What's New in Michigan Organic Ag?
Jan 29 - Feb 5


1.       Harmful pesticides found in everyday food products

2.       ALMar Orchards gains national attention for use of pigs, not

3.       World Bank offering US $4 million in grants for innovations in
4.         Take Action on the Farm Bill

Notice of Position Openings

5.       Full Time Summer Intern Position in Leelanau County, MI.
6.       Join the Summer Crew at The Student Organic Farm! 
7.       Land Stewardship Project's Farm Beginnings Program Organizer
Job Opening in MN.

8.       Production Agriculture Summer Intern in Suttons Bay,

9.       Vista Volunteer-Full Circle Farm in Silicon Valley, CA




10.     Winter Wheat Management. Wednesday, February 27, 2008

Sanilac Career Center, Peck, MI.


11.     Michigan Organic Conference: The Next Steps for Consumers and
Producers. Feb. 29 - March 1.


12.     Michigan Organic Food & Farming Reporting Session. March 5.


13.                  The Alternative and Renewable Energy Summit at
Grand Valley State University. March 11.


14.                  Choices: The conference that celebrates food and
health!  AND 2008 USDA FNS  Midwest Region Cross Program Collaboration


15.                  Marketing Opportunity for Michigan Farmers!
February 15.


16.                  What production grower meeting Feb 27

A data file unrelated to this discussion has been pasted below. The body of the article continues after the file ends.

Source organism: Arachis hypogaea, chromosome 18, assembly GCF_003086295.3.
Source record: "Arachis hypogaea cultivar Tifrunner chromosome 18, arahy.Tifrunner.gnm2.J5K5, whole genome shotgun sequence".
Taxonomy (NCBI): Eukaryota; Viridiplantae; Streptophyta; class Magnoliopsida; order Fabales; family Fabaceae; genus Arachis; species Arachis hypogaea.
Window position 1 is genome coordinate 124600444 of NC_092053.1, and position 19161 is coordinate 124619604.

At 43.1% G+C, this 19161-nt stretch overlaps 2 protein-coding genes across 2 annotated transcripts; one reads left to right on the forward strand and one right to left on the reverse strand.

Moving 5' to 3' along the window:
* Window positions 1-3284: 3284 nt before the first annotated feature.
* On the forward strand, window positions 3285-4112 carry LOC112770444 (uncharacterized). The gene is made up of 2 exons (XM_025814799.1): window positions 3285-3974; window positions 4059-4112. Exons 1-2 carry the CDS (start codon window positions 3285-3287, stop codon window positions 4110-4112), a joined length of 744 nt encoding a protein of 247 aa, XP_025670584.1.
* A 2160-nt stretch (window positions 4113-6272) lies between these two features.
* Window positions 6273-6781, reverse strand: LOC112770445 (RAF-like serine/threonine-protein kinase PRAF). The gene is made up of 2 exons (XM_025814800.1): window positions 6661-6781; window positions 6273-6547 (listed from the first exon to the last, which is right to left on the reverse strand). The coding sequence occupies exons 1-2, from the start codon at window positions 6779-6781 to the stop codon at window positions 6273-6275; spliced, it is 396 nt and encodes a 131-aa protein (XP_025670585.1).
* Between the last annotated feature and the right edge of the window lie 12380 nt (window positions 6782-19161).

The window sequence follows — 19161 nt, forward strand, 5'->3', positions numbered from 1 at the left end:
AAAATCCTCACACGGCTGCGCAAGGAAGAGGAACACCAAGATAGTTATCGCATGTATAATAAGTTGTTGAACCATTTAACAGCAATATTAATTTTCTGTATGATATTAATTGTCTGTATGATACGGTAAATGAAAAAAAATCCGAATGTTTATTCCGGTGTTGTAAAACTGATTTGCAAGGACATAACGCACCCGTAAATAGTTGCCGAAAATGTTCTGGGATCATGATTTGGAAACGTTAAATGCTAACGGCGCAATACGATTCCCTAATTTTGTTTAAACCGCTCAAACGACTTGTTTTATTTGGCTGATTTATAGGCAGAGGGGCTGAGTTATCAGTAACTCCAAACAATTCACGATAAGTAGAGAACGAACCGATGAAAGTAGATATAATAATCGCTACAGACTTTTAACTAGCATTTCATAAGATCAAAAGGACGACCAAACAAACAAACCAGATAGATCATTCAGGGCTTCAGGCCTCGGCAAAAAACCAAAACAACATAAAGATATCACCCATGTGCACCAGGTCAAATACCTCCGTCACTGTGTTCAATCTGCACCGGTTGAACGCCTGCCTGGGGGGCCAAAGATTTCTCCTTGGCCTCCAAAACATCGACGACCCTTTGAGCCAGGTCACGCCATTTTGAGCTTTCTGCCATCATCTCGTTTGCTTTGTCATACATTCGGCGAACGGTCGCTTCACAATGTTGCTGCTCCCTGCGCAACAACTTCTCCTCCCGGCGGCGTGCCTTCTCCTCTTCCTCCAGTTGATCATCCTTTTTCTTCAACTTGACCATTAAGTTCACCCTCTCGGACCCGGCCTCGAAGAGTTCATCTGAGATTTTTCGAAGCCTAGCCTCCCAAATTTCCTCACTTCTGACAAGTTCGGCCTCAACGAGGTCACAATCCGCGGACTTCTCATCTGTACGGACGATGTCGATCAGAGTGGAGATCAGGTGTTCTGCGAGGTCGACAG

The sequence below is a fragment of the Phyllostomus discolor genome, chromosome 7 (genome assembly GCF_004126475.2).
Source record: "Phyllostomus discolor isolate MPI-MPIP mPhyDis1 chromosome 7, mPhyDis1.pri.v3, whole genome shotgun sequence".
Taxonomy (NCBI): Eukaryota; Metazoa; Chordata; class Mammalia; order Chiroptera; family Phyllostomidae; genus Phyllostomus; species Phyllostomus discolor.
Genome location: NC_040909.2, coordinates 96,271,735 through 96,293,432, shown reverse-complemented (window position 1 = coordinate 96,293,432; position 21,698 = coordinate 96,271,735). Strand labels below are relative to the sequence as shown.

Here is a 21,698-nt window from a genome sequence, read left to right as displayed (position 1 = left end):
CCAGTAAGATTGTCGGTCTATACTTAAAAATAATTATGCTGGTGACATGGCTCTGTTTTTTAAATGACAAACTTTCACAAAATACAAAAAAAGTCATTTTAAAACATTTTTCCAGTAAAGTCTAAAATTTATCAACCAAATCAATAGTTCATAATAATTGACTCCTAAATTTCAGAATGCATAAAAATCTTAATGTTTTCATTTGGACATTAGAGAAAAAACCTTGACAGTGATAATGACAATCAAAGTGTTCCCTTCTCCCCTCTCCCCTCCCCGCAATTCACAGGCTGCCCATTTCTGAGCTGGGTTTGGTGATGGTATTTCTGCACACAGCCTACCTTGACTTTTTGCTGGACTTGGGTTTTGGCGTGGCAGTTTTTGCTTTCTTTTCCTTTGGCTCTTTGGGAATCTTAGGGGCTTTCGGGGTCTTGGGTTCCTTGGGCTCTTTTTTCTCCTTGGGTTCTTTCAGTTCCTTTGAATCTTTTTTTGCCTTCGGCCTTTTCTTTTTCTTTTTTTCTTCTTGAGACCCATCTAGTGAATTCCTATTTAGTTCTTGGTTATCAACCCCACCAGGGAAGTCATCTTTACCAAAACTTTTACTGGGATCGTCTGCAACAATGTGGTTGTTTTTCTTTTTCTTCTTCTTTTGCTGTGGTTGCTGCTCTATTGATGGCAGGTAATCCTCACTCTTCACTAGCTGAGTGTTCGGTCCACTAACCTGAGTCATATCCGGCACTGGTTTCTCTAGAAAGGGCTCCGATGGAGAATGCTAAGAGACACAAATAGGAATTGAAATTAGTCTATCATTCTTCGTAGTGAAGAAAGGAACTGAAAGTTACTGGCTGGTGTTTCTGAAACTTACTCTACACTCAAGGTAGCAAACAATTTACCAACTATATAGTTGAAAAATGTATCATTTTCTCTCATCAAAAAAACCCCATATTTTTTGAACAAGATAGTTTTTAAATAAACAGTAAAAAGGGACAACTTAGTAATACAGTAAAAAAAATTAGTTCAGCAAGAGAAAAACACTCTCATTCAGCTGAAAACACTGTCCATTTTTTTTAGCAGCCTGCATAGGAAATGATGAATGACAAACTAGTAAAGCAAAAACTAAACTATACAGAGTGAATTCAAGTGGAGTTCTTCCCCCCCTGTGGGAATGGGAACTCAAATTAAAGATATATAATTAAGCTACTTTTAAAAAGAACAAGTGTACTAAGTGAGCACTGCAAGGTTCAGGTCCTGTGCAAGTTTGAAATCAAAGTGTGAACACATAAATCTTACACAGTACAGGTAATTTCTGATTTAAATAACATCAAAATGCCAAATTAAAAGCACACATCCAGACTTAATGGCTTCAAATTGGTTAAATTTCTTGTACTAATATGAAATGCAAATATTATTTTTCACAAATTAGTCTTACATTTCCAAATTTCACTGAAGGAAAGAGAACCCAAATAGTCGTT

1.       Harmful pesticides found in everyday food products

Mercer Island children tested in yearlong study


Government promises to rid the nation's food supply of brain-damaging
pesticides aren't doing the job, according to the results of a yearlong
study that carefully monitored the diets of a group of local children.

The peer-reviewed study found that the urine and saliva of children
eating a variety of conventional foods from area groceries contained
biological markers of organophosphates, the family of pesticides spawned
by the creation of nerve gas agents in World War II. 

When the same children ate organic fruits, vegetables and juices, signs
of pesticides were not found. 

"The transformation is extremely rapid," said Chensheng Lu, the
principal author of the study published online in the current issue of
Environmental Health Perspectives.

"Once you switch from conventional food to organic, the pesticides
(malathion and chlorpyrifos) that we can measure in the urine
disappears. The level returns immediately when you go back to the
conventional diets," said Lu, a professor at Emory University's School
of Public Health and a leading authority on pesticides and children. 

Within eight to 36 hours of the children switching to organic food, the
pesticides were no longer detected in the testing.

To continue reading check this aticle out at 

2.       ALMar Orchards gains national attention for use of pigs, not

January 28, 2008




Pass by Jim Koan's 120-acre apple orchard this spring and you could well
spy dozens of baby Berkshire hogs marauding under the trees -- miniature
porkers scarfing up fruit and grubbing in the soil.

A case of hogs gone wild?


No. It's an experiment in organic farming gaining national attention,
and the pork-and-apple program at Koan's ALMar Orchards in Flushing is
getting accolades from Michigan State University researchers who say it
may someday help fruit growers reduce pesticide use.


Koan, like many orchard keepers, has long been plagued by the Plum
Curculio Beetle, a quarter-inch pest that burrows into the young fruit
to lay its eggs. The infestation makes the apples drop prematurely.


The larvae migrate from rotting fruit into the soil. The adult beetle